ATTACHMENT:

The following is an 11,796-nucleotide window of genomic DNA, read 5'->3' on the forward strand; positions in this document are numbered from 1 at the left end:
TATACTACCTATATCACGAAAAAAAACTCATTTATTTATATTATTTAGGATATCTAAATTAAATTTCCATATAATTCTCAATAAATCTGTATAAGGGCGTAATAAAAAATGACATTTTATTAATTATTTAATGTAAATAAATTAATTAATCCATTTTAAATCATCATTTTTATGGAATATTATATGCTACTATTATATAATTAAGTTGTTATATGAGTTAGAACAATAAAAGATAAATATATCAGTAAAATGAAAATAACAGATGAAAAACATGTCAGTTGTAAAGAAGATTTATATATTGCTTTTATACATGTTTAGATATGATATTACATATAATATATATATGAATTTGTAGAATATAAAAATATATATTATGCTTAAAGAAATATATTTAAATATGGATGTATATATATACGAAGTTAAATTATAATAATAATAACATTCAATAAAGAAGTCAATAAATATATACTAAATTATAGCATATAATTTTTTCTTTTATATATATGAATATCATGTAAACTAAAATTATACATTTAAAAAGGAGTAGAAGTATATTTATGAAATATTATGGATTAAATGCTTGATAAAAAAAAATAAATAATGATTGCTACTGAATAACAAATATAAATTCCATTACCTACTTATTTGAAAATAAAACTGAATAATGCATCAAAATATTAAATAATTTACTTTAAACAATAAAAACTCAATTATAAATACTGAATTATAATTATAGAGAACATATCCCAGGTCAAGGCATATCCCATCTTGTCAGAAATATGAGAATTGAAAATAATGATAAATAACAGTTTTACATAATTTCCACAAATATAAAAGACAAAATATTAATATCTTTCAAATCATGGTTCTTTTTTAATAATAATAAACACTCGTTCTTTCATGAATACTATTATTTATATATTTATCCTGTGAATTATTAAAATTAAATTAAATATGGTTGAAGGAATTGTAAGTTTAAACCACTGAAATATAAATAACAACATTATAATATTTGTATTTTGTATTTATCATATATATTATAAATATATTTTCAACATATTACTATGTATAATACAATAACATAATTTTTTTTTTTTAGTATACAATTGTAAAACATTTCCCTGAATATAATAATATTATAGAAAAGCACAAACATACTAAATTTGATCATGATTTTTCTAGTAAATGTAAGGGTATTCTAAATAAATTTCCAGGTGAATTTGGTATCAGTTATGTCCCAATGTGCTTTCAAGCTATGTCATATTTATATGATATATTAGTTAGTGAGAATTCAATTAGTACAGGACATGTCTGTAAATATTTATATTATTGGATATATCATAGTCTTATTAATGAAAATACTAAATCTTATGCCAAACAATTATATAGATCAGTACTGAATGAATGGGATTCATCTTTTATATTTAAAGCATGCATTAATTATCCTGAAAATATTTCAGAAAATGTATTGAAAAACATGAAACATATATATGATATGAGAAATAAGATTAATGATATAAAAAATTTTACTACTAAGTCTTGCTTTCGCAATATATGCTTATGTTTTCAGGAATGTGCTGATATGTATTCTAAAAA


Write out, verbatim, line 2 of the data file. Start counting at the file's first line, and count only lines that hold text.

TATACTACCTATATCACGAAAAAAAACTCATTTATTTATATTATTTAGGATATCTAAATTAAATTTCCATATAATTCTCAATAAATCTGTATAAGGGCGTAATAAAAAATGACATTTTATTAATTATTTAATGTAAATAAATTAATTAATCCATTTTAAATCATCATTTTTATGGAATATTATATGCTACTATTATATAATTAAGTTGTTATATGAGTTAGAACAATAAAAGATAAATATATCAGTAAAATGAAAATAACAGATGAAAAACATGTCAGTTGTAAAGAAGATTTATATATTGCTTTTATACATGTTTAGATATGATATTACATATAATATATATATGAATTTGTAGAATATAAAAATATATATTATGCTTAAAGAAATATATTTAAATATGGATGTATATATATACGAAGTTAAATTATAATAATAATAACATTCAATAAAGAAGTCAATAAATATATACTAAATTATAGCATATAATTTTTTCTTTTATATATATGAATATCATGTAAACTAAAATTATACATTTAAAAAGGAGTAGAAGTATATTTATGAAATATTATGGATTAAATGCTTGATAAAAAAAAATAAATAATGATTGCTACTGAATAACAAATATAAATTCCATTACCTACTTATTTGAAAATAAAACTGAATAATGCATCAAAATATTAAATAATTTACTTTAAACAATAAAAACTCAATTATAAATACTGAATTATAATTATAGAGAACATATCCCAGGTCAAGGCATATCCCATCTTGTCAGAAATATGAGAATTGAAAATAATGATAAATAACAGTTTTACATAATTTCCACAAATATAAAAGACAAAATATTAATATCTTTCAAATCATGGTTCTTTTTTAATAATAATAAACACTCGTTCTTTCATGAATACTATTATTTATATATTTATCCTGTGAATTATTAAAATTAAATTAAATATGGTTGAAGGAATTGTAAGTTTAAACCACTGAAATATAAATAACAACATTATAATATTTGTATTTTGTATTTATCATATATATTATAAATATATTTTCAACATATTACTATGTATAATACAATAACATAATTTTTTTTTTTTAGTATACAATTGTAAAACATTTCCCTGAATATAATAATATTATAGAAAAGCACAAACATACTAAATTTGATCATGATTTTTCTAGTAAATGTAAGGGTATTCTAAATAAATTTCCAGGTGAATTTGGTATCAGTTATGTCCCAATGTGCTTTCAAGCTATGTCATATTTATATGATATATTAGTTAGTGAGAATTCAATTAGTACAGGACATGTCTGTAAATATTTATATTATTGGATATATCATAGTCTTATTAATGAAAATACTAAATCTTATGCCAAACAATTATATAGATCAGTACTGAATGAATGGGATTCATCTTTTATATTTAAAGCATGCATTAATTATCCTGAAAATATTTCAGAAAATGTATTGAAAAACATGAAACATATATATGATATGAGAAATAAGATTAATGATATAAAAAATTTTACTACTAAGTCTTGCTTTCGCAATATATGCTTATGTTTTCAGGAATGTGCTGATATGTATTCTAAAAA